TAPAS.network | 24 April 2023 | Editorial Opinion | Peter Stonham

Are we smart enough to deal with the implications of AI?

Peter Stonham

STONE AGE MAN, if handed a smart phone, might be bemused, intrigued – and probably concerned – but it is unlikely he would immediately say how useful it was, and how it was going to change his life. The functionality of the device would hardly match the priorities of his era – after all, it cannot hunt, cut trees down or light a fire.

Fast forward to today, and there seems to be an assumption that technology – in particular ‘intelligent technology’ – can and should take over all manner of tasks that we believe to be essential to modern life, but that take up time and effort that as individuals we could better deploy elsewhere, and that organisations want robots to perform much more cheaply.

Since the Industrial Revolution, things that were once accepted as ‘manual work’ have progressively been replaced with machines doing the job for us. With the advent of the digital world we have since entered into, the question now is how far that process of replacement should reasonably and sensibly go, when some of the functions to be passed into new non-human hands are substituting not just for physical activities, but for thinking processes and decision making too.

Conscious of this significant challenge, the Government has just published a White Paper outlining its Artificial Intelligence (AI) strategy.

Understanding the relationship of rapidly evolving new technology with long-standing human activity is probably at the core of the debate that should be now happening about the role of AI. In its latest incarnation, advanced computing, programming and processing power, offers the prospects of not only taking over tasks with which we are familiar, but of deciding what things are important, how they might best be organised and undertaken, and by doing so, therefore complementing, challenging or even displacing the structure of human’s individual or collective thinking and activity established over thousands of years.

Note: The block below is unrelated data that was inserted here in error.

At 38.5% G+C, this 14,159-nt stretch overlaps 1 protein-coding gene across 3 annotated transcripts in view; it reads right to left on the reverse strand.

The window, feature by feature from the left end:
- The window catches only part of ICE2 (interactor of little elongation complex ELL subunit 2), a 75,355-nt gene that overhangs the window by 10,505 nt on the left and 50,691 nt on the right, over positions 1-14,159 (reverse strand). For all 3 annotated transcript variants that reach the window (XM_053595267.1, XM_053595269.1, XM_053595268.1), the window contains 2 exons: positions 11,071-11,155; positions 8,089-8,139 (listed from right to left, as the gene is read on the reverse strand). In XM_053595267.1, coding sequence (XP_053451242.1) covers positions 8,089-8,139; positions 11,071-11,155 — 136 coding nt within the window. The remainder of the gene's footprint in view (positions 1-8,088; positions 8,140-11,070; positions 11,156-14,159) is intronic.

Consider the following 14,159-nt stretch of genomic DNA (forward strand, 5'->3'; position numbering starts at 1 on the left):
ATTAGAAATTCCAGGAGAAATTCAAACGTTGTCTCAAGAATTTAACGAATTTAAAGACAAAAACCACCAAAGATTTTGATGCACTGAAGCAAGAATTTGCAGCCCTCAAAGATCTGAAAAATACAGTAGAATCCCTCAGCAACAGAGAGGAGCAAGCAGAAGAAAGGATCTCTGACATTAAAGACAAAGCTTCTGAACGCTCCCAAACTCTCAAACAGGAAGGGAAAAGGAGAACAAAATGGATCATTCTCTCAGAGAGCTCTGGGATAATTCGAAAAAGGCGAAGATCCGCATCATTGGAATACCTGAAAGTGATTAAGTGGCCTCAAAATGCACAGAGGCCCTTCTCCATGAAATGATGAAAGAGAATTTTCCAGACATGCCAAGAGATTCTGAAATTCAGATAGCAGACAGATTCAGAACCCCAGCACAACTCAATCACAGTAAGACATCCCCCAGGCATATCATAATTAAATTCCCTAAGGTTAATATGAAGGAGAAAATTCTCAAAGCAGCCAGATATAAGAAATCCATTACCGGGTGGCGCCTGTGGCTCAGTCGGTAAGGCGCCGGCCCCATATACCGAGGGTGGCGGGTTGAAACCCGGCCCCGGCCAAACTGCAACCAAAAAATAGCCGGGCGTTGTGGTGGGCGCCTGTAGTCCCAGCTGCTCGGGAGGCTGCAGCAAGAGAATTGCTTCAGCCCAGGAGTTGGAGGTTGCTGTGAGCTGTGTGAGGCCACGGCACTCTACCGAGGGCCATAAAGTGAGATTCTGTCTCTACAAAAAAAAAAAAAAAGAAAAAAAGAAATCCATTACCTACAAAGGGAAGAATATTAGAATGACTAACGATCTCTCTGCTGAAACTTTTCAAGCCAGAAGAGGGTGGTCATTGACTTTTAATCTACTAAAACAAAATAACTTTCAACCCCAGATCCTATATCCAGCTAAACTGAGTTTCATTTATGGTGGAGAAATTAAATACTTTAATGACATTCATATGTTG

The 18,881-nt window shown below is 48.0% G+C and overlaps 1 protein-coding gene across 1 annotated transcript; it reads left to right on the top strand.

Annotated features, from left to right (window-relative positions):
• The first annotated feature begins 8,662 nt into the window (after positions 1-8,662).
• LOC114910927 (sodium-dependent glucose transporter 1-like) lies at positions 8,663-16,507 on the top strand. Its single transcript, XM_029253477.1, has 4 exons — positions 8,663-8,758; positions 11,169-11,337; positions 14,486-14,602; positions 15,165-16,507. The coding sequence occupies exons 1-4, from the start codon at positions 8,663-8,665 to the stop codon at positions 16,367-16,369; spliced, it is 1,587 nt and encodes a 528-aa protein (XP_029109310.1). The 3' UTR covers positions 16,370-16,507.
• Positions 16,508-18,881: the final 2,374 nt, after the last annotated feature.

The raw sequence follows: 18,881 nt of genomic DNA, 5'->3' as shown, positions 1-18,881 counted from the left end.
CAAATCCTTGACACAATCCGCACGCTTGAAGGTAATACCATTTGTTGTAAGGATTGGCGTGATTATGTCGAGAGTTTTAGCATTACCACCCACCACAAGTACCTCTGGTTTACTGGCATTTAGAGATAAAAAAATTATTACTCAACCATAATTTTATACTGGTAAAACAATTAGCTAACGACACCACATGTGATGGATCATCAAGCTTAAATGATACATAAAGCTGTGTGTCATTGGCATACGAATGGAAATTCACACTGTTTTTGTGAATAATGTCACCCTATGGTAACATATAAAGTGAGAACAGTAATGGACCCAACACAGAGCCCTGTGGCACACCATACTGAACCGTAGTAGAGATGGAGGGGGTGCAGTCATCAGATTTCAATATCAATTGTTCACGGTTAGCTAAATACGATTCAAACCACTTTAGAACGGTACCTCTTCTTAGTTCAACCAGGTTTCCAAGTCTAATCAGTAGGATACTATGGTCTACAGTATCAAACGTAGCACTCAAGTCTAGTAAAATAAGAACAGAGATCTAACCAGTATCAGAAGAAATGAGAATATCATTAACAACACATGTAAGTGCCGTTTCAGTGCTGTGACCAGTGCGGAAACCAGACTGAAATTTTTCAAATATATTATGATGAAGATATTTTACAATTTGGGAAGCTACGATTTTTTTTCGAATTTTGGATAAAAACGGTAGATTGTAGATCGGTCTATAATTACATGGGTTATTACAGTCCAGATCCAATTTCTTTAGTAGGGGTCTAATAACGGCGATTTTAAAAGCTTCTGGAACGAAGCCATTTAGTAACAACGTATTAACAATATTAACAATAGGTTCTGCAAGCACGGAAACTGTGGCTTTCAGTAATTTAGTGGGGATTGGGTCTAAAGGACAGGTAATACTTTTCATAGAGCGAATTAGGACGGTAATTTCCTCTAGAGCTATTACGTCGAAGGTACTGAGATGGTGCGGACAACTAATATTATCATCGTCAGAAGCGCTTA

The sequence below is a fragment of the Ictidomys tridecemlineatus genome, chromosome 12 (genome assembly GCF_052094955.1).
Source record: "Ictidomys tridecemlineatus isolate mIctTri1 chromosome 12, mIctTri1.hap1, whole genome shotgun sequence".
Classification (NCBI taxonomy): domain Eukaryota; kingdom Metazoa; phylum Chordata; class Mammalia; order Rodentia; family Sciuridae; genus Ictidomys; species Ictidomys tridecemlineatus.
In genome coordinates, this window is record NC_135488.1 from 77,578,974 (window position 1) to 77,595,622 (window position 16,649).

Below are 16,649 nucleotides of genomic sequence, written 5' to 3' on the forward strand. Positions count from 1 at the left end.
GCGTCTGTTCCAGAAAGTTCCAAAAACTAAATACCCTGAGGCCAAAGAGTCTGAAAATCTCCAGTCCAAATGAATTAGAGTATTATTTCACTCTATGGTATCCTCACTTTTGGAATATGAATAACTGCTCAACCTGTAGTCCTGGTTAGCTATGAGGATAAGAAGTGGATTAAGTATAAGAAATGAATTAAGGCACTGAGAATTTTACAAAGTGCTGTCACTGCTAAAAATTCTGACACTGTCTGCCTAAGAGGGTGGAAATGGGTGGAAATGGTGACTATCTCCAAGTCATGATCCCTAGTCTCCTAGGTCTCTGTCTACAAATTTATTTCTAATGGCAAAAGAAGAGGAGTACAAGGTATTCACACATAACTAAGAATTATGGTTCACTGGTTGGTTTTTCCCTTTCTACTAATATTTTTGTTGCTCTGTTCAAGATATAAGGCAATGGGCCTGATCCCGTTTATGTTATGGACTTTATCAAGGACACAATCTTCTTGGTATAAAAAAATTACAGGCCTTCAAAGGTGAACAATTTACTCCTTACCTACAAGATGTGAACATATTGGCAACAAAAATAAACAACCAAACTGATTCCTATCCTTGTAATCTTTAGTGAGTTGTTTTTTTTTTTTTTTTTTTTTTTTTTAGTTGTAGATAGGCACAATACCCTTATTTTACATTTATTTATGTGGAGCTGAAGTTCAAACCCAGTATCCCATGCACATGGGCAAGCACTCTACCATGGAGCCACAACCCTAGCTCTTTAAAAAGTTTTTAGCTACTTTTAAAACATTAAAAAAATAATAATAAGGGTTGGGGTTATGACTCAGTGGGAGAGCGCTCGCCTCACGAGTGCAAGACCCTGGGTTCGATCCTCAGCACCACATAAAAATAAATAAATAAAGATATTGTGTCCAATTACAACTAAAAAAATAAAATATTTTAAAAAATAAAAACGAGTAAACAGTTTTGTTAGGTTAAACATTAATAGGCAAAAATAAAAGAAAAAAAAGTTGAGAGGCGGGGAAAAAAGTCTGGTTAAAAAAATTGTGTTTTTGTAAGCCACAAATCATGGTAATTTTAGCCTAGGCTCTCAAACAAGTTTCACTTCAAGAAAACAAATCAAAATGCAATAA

The fire-power of this new ability is awesome. Moore’s Law told us that computing power as measured by hardware and processing capacity doubles every two years. But there is no clear law about how we will respond by using that capability in terms of the systems design and applications to take over tasks and functions that were previously manual - coupled with the continuing invention of new things that we can put our ‘Artificial Intelligence’ machines to work in doing, including learning, in moments, what it has taken humans millennia to understand and master.

Considering the points outlined above must surely be seen as a critical part of the conversation that seems most necessary about where AI can, and maybe will – whether we like it or not – take over functions that to date have required human execution, or at least supervision. For transport, these include providing the system itself advising or instructing humans how they should make their choices, and even taking away the need for people to travel personally or drive vehicles to achieve objectives.

The new AI -powered machines that are in prospect are not limited to just undertaking complex and sensitive tasks, but able to offer themselves to look after things that humans have traditionally expected to do for themselves – from cleaning, cooking and driving to problem-solving and decision-making.

As well as changing the whole landscape of society, a great number of such tasks, previously occupying huge numbers of humans, will effectively be handed over to super-intelligent machines, thereby taking away both sources of income and life-defining jobs and activities.

So far, the conversation about AI has manly seemed to focus on the direct substitution of machine activities for equivalent human ones, but it is unlikely that the unleashed power of intelligent man-made life will stop at simply acting as a functional man-like robot with a swivelling head and mechanical limbs.

There is as yet, little apparent discussion of the downstream role of artificial intelligence beyond playing Man-Friday or Jeeves, and answering their master’s every need. At a societal level, this significant resource will be at the disposal of governments, corporations and military forces - and errant individuals - whose decisions on how to deploy it are already raising important questions, though without a context for a wider community discussion about what is acceptable, and how should the risks of things getting out of control be managed.

Are tech companies - and individual inventors- moving too fast in rolling out powerful artificial intelligence technology that could one day outsmart humans?